A pastor’s life, by one who loves it

Oct 12, 2015 by

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Aw, shucks. Larry beat me to it. I’ve been dreaming of writing a memoir of pastoral life describing critical moments of formation and practice. But Hauder, a Mennonite Church USA pastor and retired area conference minister, just published his exceptionally well-done book.

51mSZILBq5L._SY344_BO1,204,203,200_This highly accessible series of essays traces his own spiritual and pastoral journey in 12 chapters (122 pages) from “formation” to “conversion” to “candidate interview” to “missional leadership” and finally to “sabbatical” and “friendship.” What’s not to like about that?

Hauder has a gentle touch to topics which are huge and often complex. He acknowledges his experience as his own, but I experienced the book very personally. The chapter on “candidate interview,” for example, was exactly my experience in several pastoral opportunities. Balancing my own sense of call with a search committee’s process was a high-wire act requiring patience and stubborn prayer: “God, is this of you?” The anxiety and the thrill of being “chosen” in a congregational system were expertly treated, with articulate Anabaptist theology and biblical foundations.

He begins where I think pastoral identity should begin: family systems. How does our DNA, our family of origin and our self-understanding prepare us for the enormously challenging profession of being clergy? How does one learn to work? to think? to read contexts? to deal with stress? to navigate conflict? to deal with tragedy and death? Hauder maintains these are learned patterns in our families, and everyone has “tapes” that run in our minds (conscious and unconscious) continuously. I, too, found my training in family systems to be invaluable as I traversed the slippery rocks in the river of my own life and then in the lives of congregational members.

Hauder outlines the challenges of work-week rhythms (usually totally out of sync with spouse and children). Then he cites positive counterweights: flexibility of schedule and work pace. The weekly pace — Sunday after Sunday of sermonizing and bulletin preparation — and the constant turnover of congregational leaders shows the necessity for administrative carefulness and personal self-care.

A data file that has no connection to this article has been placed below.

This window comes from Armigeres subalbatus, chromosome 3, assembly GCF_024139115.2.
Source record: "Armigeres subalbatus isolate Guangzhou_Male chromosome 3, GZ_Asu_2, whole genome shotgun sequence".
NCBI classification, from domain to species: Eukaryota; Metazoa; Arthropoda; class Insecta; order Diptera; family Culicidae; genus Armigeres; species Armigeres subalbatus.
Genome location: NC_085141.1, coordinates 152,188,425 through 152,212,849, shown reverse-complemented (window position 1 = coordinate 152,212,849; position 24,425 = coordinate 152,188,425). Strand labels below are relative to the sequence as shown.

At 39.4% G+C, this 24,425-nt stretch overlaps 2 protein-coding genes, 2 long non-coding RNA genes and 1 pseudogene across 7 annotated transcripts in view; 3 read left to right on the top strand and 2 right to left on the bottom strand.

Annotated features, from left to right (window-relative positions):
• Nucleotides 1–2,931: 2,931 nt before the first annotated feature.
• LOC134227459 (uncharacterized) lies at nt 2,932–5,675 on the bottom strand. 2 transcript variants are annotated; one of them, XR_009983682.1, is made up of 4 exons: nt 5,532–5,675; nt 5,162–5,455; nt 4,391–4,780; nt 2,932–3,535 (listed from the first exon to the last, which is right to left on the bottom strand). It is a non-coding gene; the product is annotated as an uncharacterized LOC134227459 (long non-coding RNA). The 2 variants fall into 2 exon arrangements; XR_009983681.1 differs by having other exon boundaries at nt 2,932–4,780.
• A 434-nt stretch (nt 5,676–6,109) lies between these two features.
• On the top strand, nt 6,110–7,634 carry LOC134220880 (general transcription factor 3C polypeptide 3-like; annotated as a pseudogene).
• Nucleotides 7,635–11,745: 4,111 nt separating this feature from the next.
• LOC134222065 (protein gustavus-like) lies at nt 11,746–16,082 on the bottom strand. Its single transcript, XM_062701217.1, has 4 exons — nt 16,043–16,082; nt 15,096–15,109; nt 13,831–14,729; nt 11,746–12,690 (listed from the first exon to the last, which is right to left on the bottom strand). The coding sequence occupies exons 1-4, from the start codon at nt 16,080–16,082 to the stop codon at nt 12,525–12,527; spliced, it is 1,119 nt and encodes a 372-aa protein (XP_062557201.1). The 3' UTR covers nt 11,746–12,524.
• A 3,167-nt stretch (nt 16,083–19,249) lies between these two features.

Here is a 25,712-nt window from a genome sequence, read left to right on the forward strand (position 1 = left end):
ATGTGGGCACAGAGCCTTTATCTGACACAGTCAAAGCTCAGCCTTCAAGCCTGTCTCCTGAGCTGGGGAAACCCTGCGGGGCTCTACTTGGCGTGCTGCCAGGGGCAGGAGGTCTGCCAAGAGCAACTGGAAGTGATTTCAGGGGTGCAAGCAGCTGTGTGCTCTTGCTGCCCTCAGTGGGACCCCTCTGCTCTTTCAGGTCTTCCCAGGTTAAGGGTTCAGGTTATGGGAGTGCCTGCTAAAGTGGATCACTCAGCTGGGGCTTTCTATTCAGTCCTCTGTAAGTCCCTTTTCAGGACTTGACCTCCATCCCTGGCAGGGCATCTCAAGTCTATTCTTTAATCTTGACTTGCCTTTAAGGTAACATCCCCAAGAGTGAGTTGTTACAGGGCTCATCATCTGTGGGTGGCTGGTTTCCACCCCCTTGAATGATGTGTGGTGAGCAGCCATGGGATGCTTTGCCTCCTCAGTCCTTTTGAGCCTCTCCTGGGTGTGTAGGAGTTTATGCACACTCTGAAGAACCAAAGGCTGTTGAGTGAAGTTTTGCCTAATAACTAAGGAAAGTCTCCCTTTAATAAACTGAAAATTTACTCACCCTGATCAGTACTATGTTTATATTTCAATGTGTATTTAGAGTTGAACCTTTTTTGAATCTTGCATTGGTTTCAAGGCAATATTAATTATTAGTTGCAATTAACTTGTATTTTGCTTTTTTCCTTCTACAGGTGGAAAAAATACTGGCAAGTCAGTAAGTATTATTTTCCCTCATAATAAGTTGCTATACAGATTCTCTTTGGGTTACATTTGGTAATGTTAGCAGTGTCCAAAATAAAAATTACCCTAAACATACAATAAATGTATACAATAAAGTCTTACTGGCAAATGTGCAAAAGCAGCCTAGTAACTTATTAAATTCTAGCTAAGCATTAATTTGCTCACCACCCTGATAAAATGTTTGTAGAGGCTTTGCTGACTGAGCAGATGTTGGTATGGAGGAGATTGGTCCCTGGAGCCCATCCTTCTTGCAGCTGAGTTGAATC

Pastors do not survive without spiritual, physical and emotional strength. Each must be attended — carefully, thoughtfully, relentlessly.

If Sunday is a work day, when does a pastor take a day off? Hauder shows his maturation over a lifetime of service from the Monday day off to the Friday day off. I was grateful for his perspective.

Some topics are missed, of course. Most of Hauder’s experience is in solo positions or as part of a small paid staff. What about multiple-staff dynamics? Gender wasn’t treated. And, naturally, I know that gender issues are huge in leadership decisions and relationships. What about abuse, violence and trauma? Not much here, because that has not been Hauder’s experience.

This book is not comprehensive of all pastoral issues or dynamics. It is an authentic story of his ministry and his obvious love of the pastoral profession. Let others write their stories of pastoral identity and add to his.

Who should read this book? Pastors, for sure. Search committee members, church council members, spouses of pastors, conference ministers and denominational leaders. Students in seminary should be required to read this book. Faculty, especially those who supervise field education, should grab this book and never let go.

What I particularly cherish about this book is its unapologetic love of being a pastor. The current literature and assessment of clergy in the wider press is full of scarcity, doomed systems, failed policies and performance and general hesitancy of being clergy. “Would you really want your daughter or son to be a pastor?” Hauder exudes joy and satisfaction yet with a clear-eyed view of the complexity of this vocation. He tells his story, gives advice, tests ideas and formulates a path that is important to both pastors and to congregations.

On further thought, if you’re a member of a congregation, you should read this book.

Dorothy Nickel Friesen is a retired pastor and conference minister now serving as interim pastor for Bethel College Mennonite Church in North Newton, Kan.


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